A high-profile coterie of former US military and intelligence officials who tried to discredit The Post’s reporting on Hunter Biden’s laptop are now being accused of taking money from Big Tech to spread “misinformation” about antitrust legislation, The Post has learned.
In an open letter circulated to members of Congress last month, former US security brass, including Leon Panetta and James Clapper — who served as defense secretary and director of national intelligence in the Obama administration, respectively — warned that several proposed bills to rein in Big Tech could carry unintended consequences.
The antitrust bills aim to force a revamp of the business models of Google and Meta, the parent company to Facebook and Instagram, and possibly break them up.
But the open letter claims they could “hinder America’s key technology companies in the fight against cyber and national security risks emanating from Russia’s and China’s growing digital authoritarianism.”
Both Panetta and Clapper previously signed a letter portraying The Post’s Hunter Biden reporting as likely Russian “disinformation,” claiming that they were “deeply suspicious that the Russian government played a significant role in this case” and that it could be “Russia trying to influence how Americans vote in this election.”
Panetta, Clapper and several other ex-national-security officials, including Mike Morell — who served as acting CIA director under President Barack Obama and also signed the Hunter Biden letter — claimed in last month’s letter that the Russian atrocities in Bucha, Ukraine, were evidence that companies such as Google and Meta shouldn’t face greater regulation in the US lest they “enhance our adversaries’ capabilities.”
Outspoken critics of Big Tech, including Sen. Chuck Grassley (R-Iowa) and Rep. Ken Buck (R-Colo.), note that Clapper, Panetta and several other of the letter’s signatories neglected to mention that they work for groups funded by tech companies, including Google, Meta and Amazon.
“These signers are keen to have Big Tech censor so-called misinformation, yet these letters themselves are full of it,” Grassley told The Post. “They wanted to control the narrative then like they want to control it now: by removing all competition for Big Tech monopolists and censors.”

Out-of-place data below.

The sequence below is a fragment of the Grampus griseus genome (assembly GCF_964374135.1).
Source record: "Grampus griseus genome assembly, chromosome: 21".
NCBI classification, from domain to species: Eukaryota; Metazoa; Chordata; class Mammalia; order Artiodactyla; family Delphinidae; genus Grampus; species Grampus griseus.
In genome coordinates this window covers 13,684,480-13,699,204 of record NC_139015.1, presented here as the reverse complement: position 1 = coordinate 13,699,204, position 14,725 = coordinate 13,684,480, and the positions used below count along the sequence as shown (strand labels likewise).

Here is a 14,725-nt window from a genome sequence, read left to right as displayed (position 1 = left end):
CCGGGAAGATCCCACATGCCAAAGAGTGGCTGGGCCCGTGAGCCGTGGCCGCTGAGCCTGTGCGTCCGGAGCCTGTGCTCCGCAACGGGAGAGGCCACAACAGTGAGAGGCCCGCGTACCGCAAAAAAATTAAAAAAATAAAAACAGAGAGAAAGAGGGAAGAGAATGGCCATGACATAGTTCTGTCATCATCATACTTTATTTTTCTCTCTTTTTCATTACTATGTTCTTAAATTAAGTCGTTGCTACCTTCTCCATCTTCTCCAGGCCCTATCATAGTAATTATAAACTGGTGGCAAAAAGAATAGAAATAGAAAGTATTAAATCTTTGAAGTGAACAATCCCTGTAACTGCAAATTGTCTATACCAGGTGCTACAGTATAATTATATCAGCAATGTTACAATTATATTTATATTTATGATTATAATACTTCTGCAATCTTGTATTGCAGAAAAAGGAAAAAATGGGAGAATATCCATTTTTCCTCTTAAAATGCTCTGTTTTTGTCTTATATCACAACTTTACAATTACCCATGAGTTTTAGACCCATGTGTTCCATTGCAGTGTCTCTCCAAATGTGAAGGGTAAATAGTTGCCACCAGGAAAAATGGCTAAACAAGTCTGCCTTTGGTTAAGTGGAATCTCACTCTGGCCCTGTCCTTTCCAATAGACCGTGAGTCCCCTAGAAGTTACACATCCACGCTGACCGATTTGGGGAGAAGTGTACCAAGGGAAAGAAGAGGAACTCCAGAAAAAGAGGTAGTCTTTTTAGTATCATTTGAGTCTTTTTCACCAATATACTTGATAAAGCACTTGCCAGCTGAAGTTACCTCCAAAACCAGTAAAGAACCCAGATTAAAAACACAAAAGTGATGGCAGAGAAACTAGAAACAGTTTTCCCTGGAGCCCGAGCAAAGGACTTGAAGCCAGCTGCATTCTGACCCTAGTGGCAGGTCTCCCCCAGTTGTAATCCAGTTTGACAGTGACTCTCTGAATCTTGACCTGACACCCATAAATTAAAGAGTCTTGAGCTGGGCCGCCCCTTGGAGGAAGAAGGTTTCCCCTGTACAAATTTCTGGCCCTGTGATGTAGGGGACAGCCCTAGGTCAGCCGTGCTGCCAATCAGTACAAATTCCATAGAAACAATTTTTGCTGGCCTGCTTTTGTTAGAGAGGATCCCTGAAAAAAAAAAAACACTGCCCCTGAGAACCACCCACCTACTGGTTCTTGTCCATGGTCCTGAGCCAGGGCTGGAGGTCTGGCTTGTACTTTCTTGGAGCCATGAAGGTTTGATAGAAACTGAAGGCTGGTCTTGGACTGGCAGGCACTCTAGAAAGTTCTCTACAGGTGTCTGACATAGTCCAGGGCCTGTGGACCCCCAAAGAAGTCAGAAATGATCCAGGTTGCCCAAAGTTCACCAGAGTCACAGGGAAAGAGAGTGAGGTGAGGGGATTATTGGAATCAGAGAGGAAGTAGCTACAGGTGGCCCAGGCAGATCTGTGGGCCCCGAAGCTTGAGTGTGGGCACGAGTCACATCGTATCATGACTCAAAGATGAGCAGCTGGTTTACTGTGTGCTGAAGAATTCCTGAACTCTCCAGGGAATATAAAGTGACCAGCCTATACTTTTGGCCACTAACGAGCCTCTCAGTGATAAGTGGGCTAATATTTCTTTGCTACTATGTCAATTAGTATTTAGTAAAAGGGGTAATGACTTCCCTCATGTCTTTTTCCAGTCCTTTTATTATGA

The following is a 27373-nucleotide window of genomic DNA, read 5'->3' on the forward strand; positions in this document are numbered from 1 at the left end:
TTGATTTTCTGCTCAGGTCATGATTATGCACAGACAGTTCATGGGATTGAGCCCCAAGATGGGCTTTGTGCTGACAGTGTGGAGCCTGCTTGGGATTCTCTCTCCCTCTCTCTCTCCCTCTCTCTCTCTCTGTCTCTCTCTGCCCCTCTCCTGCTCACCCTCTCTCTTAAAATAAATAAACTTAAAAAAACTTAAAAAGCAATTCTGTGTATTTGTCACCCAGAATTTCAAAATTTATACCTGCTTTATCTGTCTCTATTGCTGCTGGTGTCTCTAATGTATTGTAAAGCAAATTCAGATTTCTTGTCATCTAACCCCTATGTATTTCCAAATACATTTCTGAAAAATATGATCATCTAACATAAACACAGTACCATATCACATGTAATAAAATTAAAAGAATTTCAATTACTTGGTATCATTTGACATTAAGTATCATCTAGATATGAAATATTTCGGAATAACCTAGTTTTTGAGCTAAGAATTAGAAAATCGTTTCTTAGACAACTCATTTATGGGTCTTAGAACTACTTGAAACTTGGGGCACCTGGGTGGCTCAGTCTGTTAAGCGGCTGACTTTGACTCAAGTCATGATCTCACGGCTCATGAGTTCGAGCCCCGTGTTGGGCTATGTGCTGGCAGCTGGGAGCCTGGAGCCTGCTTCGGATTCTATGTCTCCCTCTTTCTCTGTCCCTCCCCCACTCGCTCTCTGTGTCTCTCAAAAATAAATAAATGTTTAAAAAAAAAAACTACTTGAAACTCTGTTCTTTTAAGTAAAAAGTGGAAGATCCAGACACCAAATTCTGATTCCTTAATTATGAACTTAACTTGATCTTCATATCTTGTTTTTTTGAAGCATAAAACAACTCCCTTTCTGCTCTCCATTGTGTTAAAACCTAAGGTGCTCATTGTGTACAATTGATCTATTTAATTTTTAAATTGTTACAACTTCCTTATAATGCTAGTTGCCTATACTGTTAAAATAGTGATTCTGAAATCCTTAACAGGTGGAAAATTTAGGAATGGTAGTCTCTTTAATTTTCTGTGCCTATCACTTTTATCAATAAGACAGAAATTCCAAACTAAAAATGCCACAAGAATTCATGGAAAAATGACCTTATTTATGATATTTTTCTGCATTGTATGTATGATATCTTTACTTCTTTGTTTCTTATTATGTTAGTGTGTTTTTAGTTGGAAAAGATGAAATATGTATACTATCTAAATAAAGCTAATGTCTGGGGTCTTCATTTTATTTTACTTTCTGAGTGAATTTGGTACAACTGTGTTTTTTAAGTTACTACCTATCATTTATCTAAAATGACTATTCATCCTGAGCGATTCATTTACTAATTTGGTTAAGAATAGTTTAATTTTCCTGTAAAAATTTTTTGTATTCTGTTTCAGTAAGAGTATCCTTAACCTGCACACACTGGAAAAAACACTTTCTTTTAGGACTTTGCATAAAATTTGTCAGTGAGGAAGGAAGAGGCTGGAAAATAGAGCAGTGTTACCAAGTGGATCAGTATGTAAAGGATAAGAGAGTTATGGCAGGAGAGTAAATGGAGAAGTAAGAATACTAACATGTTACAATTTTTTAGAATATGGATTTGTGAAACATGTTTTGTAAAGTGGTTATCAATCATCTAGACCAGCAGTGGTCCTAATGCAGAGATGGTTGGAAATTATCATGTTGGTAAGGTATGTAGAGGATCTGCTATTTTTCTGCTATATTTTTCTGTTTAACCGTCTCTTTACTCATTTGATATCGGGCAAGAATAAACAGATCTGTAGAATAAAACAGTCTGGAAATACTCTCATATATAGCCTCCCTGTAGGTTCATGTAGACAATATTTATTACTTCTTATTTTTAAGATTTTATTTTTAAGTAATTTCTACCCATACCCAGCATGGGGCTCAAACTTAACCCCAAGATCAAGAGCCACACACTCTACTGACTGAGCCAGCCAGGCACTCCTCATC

Buck, who’s pushing a bipartisan bill that would break up Google’s ad business, likewise said observers should follow the money when “formerly important people” defend powerful interests.
“I’m not going to question the integrity of anyone specifically,” Buck said. “But you have to look at funding and how that provides motivation.”
“There is a cottage industry of formerly important people who receive money to take positions on important issues,” he added.
Some critics say it’s actually Big Tech that poses the greatest threat to national security. They note that Google has worked with the Chinese military, that Apple stored data on Chinese servers and shared customer data with the Chinese government and that Facebook has also shared information with the Chinese government.
According to a study published Friday, Google, YouTube and Microsoft’s Bing highly rank Chinese propaganda outlets in search results.
“Any attempt for these companies to act like they are concerned about national security while attempting to do business with China is utterly laughable,” Garrett Ventry, a former aide to Grassley, told The Post. “Antitrust reform is all about creating competition which would encourage companies like Google and Apple to step up their privacy and security features to compete for consumers’ business.”
While Clapper and Panetta are the biggest names on the letter, other signatories include Jeh Johnson, Jane Harman, Michael Rogers and Frances Townsend.
Panetta and Clapper declined to comment. The other signatories did not respond to requests for comment, except for Morell, who couldn’t be reached.
As intelligence director under Obama, Clapper developed a close relationship with tech companies including Google and Facebook, which turned over user data to the FBI under his watch.
He’s now a “distinguished senior fellow for intelligence and national security” at the Center for New American Security, a think tank that has received six figures’ worth of donations from Google, Facebook and Amazon.
Panetta, who was CIA director under Obama and White House chief of staff under President Bill Clinton, is a senior counsel at Beacon Global Strategies, a firm that serves numerous Big Tech clients including Google.
Morell is a senior counsel at Beacon. Prior to working for Obama, Morell worked for the CIA under President George W. Bush and wrote a book defending the use of waterboarding, sleep deprivation and other torture techniques used by the agency under Bush.
Panetta, Townsend and Morrell also sent a separate antitrust letter that circulated about six months ago.
Buck dismissed the letters as a feeble attempt to clamp down on legislation.
“It’s Big Tech’s last gasp at trying to change a few votes,” he said, “and they’re gonna lose.”